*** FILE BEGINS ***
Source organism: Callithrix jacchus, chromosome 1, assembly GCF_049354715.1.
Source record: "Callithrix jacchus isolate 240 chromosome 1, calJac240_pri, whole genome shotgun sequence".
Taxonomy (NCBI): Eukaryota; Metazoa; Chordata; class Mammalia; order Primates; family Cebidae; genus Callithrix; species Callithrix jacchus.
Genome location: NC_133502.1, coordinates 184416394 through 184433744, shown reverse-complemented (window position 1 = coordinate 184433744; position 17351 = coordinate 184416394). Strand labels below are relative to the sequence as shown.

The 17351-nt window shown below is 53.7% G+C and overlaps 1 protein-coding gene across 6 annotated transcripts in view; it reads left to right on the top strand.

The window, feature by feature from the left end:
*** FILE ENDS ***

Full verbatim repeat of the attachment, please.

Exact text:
Source organism: Callithrix jacchus, chromosome 1, assembly GCF_049354715.1.
Source record: "Callithrix jacchus isolate 240 chromosome 1, calJac240_pri, whole genome shotgun sequence".
Taxonomy (NCBI): Eukaryota; Metazoa; Chordata; class Mammalia; order Primates; family Cebidae; genus Callithrix; species Callithrix jacchus.
Genome location: NC_133502.1, coordinates 184416394 through 184433744, shown reverse-complemented (window position 1 = coordinate 184433744; position 17351 = coordinate 184416394). Strand labels below are relative to the sequence as shown.

The 17351-nt window shown below is 53.7% G+C and overlaps 1 protein-coding gene across 6 annotated transcripts in view; it reads left to right on the top strand.

The window, feature by feature from the left end: